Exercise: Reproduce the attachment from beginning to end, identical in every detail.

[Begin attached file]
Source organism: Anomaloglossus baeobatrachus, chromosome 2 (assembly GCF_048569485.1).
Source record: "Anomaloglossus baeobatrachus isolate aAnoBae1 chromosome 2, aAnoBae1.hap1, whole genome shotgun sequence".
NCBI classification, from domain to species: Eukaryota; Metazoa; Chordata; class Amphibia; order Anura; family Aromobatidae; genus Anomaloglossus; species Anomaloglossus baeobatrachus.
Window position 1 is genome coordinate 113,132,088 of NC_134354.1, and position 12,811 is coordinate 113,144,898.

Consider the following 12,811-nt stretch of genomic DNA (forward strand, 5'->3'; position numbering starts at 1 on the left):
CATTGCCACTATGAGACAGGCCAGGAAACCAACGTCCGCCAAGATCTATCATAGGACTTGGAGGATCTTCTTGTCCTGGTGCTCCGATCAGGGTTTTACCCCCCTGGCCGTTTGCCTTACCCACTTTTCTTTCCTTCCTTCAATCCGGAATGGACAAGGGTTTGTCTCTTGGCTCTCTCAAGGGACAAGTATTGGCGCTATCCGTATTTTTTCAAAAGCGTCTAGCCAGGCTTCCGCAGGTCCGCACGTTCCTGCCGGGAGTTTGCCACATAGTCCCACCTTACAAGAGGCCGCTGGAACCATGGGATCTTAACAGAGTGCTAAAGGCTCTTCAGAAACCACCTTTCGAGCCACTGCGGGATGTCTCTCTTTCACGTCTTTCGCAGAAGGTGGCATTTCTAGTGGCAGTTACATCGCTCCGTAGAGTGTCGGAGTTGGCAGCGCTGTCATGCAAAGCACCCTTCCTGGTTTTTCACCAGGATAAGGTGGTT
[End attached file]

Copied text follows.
Source organism: Anomaloglossus baeobatrachus, chromosome 2 (assembly GCF_048569485.1).
Source record: "Anomaloglossus baeobatrachus isolate aAnoBae1 chromosome 2, aAnoBae1.hap1, whole genome shotgun sequence".
NCBI classification, from domain to species: Eukaryota; Metazoa; Chordata; class Amphibia; order Anura; family Aromobatidae; genus Anomaloglossus; species Anomaloglossus baeobatrachus.
Window position 1 is genome coordinate 113,132,088 of NC_134354.1, and position 12,811 is coordinate 113,144,898.

Consider the following 12,811-nt stretch of genomic DNA (forward strand, 5'->3'; position numbering starts at 1 on the left):
CATTGCCACTATGAGACAGGCCAGGAAACCAACGTCCGCCAAGATCTATCATAGGACTTGGAGGATCTTCTTGTCCTGGTGCTCCGATCAGGGTTTTACCCCCCTGGCCGTTTGCCTTACCCACTTTTCTTTCCTTCCTTCAATCCGGAATGGACAAGGGTTTGTCTCTTGGCTCTCTCAAGGGACAAGTATTGGCGCTATCCGTATTTTTTCAAAAGCGTCTAGCCAGGCTTCCGCAGGTCCGCACGTTCCTGCCGGGAGTTTGCCACATAGTCCCACCTTACAAGAGGCCGCTGGAACCATGGGATCTTAACAGAGTGCTAAAGGCTCTTCAGAAACCACCTTTCGAGCCACTGCGGGATGTCTCTCTTTCACGTCTTTCGCAGAAGGTGGCATTTCTAGTGGCAGTTACATCGCTCCGTAGAGTGTCGGAGTTGGCAGCGCTGTCATGCAAAGCACCCTTCCTGGTTTTTCACCAGGATAAGGTGGTT